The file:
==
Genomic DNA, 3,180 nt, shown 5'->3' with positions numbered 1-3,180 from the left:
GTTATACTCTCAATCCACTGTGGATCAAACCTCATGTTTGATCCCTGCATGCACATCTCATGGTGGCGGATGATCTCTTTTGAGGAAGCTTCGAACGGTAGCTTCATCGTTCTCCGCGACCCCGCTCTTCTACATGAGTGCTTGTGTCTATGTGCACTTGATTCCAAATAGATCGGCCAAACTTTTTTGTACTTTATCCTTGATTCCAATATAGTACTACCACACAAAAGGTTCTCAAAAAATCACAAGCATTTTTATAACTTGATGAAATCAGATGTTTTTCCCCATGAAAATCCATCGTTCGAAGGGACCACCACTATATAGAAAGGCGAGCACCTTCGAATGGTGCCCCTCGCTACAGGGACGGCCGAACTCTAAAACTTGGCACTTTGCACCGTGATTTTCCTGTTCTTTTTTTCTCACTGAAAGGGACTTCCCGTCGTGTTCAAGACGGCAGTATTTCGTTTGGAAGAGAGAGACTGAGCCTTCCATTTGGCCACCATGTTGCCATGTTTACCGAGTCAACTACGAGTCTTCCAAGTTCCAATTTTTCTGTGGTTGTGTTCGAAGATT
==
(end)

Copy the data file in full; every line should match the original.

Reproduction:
Genomic DNA, 3,180 nt, shown 5'->3' with positions numbered 1-3,180 from the left:
GTTATACTCTCAATCCACTGTGGATCAAACCTCATGTTTGATCCCTGCATGCACATCTCATGGTGGCGGATGATCTCTTTTGAGGAAGCTTCGAACGGTAGCTTCATCGTTCTCCGCGACCCCGCTCTTCTACATGAGTGCTTGTGTCTATGTGCACTTGATTCCAAATAGATCGGCCAAACTTTTTTGTACTTTATCCTTGATTCCAATATAGTACTACCACACAAAAGGTTCTCAAAAAATCACAAGCATTTTTATAACTTGATGAAATCAGATGTTTTTCCCCATGAAAATCCATCGTTCGAAGGGACCACCACTATATAGAAAGGCGAGCACCTTCGAATGGTGCCCCTCGCTACAGGGACGGCCGAACTCTAAAACTTGGCACTTTGCACCGTGATTTTCCTGTTCTTTTTTTCTCACTGAAAGGGACTTCCCGTCGTGTTCAAGACGGCAGTATTTCGTTTGGAAGAGAGAGACTGAGCCTTCCATTTGGCCACCATGTTGCCATGTTTACCGAGTCAACTACGAGTCTTCCAAGTTCCAATTTTTCTGTGGTTGTGTTCGAAGATT